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Don’t Side with the Enemy: Korea’s Battle Against Plastic Waste

기사승인 [349호] 2021.03.02  

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Before COVID-19, there was another imminent pandemic at hand — Korea’s plastic waste. On December 9, 2020, the Korean government proposed more strenuous measures in reducing plastic waste, claiming that plastic waste will have decreased 20 percent by 2025 and 50 percent by 2030. The aim of the Ministry of Environment is that greenhouse carbon emissions caused by plastic waste will be actively reduced to 50 percent as part of an ultimate vision for a plastic-free society. The Ministry of Environment confirmed that “piles of plastic trash started to increase explosively” after China banned global imports of all foreign waste in 2018. The ban was a wake-up call for nations depending on China to push aside concern for taking their own active measures in devising proper infrastructures to manage and reduce plastic waste. Korean industries were unable to manage the plastic waste, leading to plastic trash being dumped in the countryside where several hundred thousand tons now reside. Green Korea activist Bae Sun-young remarked that after the outbreak of the coronavirus, “All of a sudden, the entire recycling process and efforts were dropped by the government,” causing plastic waste to increase by 14.6 percent and vinyl waste by 11 percent due to the upsurge in food delivery and courier services since last year. Although the government has shown efforts to shift focus back to reducing waste, environmental organizations have raised criticism claiming that there are no policies aimed at eliminating the production of plastic. They argue that while strengthening regulations on disposable delivery containers and innovation of the disintegration of materials are positive for the environment, there were no policies attending to the cause of the problem – limiting the production of disposable plastics. The Green Party of Korea officially stated that reduction in plastic use will only happen effectively when the government establishes a social system that does not rely on plastic or one-use disposables and calls for “blocking the source” policies.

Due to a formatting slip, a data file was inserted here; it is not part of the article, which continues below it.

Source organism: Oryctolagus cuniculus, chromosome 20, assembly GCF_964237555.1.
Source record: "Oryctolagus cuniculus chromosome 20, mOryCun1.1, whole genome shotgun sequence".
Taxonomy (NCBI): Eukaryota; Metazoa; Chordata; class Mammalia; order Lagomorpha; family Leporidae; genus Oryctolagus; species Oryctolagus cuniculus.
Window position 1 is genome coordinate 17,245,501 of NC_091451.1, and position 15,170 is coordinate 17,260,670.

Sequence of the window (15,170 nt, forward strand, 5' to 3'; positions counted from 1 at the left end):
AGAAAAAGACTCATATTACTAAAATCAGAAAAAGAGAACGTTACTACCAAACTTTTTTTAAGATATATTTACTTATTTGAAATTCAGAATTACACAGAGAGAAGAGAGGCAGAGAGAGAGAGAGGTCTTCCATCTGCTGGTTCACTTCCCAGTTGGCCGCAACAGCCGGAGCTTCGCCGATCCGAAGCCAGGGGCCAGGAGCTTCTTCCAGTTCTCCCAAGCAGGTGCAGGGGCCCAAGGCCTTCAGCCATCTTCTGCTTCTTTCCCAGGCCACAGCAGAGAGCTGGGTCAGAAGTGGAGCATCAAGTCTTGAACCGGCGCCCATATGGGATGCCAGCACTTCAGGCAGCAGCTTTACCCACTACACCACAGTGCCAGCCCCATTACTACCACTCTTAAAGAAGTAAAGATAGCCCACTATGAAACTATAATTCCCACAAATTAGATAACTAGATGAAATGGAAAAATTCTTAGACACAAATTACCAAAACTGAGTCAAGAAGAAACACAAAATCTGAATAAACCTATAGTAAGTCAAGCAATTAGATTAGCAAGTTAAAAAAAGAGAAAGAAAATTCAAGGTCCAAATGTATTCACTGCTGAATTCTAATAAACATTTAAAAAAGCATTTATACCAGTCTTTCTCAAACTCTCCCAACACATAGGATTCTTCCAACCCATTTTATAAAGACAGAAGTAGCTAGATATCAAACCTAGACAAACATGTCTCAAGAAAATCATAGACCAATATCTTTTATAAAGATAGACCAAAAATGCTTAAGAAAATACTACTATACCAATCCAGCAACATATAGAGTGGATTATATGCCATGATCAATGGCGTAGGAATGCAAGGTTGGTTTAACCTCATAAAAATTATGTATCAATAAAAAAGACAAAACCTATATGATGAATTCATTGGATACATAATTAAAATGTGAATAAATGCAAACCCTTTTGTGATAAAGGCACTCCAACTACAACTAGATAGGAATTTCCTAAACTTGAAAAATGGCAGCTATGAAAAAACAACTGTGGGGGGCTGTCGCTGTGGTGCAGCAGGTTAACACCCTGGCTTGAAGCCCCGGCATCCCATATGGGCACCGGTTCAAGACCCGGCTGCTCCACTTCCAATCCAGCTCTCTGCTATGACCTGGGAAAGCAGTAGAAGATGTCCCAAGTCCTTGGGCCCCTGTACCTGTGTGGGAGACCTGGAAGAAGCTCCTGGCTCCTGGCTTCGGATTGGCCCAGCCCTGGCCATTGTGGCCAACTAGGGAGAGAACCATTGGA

Kim Sung-joo kimerica00@hanyang.ac.kr

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